A Writer Not Dangerous But Difficult

By an articles editor

A freelancer had written for a magazine I’d previously worked for, but it was after I’d left, so I’d never worked with her myself. After I was at my current job, I met her at a party. She was a pleasant person and eager to get an assignment, so I left the door open for pitches. As we were saying goodbye, her partner, also at the party, looked me in the eye and said something like “Treat her well.” At the time I thought, “Hmm.”

Not long after that, I gave the writer an assignment, basically an informational service piece. The draft she turned in was wordy and overwritten, full of flowery language that called attention to itself. I pared it down to the basics, which was all it needed to be, and she raised a fuss, with a deeply aggrieved tone, saying I had taken out her voice.

I pride myself on being respectful with writers, and I have reasons for every editing change I make; after editing, I’m open to discussion, within reason. There was lots of back and forth with this writer till we reached a compromise that mostly favored the magazine’s side. I made some small concessions but was clear that it would essentially have to run as edited or not at all. She backed down but was unhappy. I vowed never to work with her again.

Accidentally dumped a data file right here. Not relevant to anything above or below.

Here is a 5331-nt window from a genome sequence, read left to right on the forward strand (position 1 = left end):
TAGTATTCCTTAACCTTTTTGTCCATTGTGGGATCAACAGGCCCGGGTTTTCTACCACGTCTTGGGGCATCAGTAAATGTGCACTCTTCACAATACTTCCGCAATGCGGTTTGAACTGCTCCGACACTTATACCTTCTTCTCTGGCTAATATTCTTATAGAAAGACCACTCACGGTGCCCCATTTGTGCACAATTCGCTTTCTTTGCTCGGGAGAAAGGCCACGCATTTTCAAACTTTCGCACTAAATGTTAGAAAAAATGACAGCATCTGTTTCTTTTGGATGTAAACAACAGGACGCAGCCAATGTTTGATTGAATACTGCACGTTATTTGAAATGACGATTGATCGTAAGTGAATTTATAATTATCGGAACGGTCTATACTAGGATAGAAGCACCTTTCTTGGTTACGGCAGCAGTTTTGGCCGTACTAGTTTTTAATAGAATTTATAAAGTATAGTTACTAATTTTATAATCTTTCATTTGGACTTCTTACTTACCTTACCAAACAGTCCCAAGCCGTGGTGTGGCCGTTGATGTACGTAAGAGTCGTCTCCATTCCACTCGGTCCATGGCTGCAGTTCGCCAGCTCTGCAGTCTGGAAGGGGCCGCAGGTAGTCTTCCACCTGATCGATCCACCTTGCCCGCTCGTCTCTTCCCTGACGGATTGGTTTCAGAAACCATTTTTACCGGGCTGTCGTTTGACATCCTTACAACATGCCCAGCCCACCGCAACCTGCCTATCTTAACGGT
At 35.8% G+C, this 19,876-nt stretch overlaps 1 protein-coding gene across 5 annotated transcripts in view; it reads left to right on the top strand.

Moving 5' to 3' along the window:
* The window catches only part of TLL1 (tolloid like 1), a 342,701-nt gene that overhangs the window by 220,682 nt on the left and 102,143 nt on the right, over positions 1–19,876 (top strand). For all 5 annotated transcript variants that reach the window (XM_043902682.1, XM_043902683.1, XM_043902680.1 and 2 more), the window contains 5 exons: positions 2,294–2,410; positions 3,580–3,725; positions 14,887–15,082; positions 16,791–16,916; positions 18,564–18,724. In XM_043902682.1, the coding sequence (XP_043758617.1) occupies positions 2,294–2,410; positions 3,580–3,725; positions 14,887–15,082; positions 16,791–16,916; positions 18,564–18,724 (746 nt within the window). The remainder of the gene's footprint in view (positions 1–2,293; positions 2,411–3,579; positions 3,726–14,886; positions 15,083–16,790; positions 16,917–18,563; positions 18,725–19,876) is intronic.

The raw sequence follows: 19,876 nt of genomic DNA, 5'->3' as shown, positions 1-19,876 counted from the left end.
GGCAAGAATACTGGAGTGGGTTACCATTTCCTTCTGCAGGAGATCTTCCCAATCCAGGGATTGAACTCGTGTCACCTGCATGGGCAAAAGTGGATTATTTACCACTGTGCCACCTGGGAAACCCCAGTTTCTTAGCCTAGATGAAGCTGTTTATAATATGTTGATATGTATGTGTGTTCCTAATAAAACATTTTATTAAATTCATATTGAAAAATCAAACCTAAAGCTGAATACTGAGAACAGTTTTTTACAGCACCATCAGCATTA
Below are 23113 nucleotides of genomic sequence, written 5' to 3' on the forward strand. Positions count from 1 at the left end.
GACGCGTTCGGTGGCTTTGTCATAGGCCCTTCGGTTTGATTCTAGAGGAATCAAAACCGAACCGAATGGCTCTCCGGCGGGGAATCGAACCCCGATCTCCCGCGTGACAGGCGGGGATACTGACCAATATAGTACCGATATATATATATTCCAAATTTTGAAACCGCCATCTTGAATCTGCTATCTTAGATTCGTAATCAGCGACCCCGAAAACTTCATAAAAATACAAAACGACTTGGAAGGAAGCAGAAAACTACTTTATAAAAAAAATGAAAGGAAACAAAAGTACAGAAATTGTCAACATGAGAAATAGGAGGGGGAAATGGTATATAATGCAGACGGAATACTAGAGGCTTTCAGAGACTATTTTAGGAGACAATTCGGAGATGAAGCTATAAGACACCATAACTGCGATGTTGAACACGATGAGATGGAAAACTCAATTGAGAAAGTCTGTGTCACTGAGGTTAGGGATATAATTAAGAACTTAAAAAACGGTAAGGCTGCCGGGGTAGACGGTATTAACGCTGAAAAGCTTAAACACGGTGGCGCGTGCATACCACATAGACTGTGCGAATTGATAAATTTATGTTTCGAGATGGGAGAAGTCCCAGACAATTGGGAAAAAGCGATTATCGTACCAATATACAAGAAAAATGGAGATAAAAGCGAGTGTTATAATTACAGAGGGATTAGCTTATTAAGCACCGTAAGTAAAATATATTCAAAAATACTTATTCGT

The irony: The article, which was accompanied by some very striking photos, won an award from a non-journalism organization. There was an awards dinner I declined to attend, though she did and I wish her well.

The lesson was to pay attention to red flags, even the odd little ones you don’t know quite what to make of, such as her partner’s comment to me at the party. My guess is that this writer had had editors in the past who handled her copy in a way that wasn’t to her liking, and I suspect she didn’t take it well. Her partner apparently felt she’d been mistreated.

Even on small stories, you still have to deal with a writer’s personality and ego. Sometimes it just isn’t worth it.

What kind of writers do you think are the hardest to work with or the most dangerous to good journalism?  Any further thoughts will be welcomed—either as a comment to this post or as a separate post.

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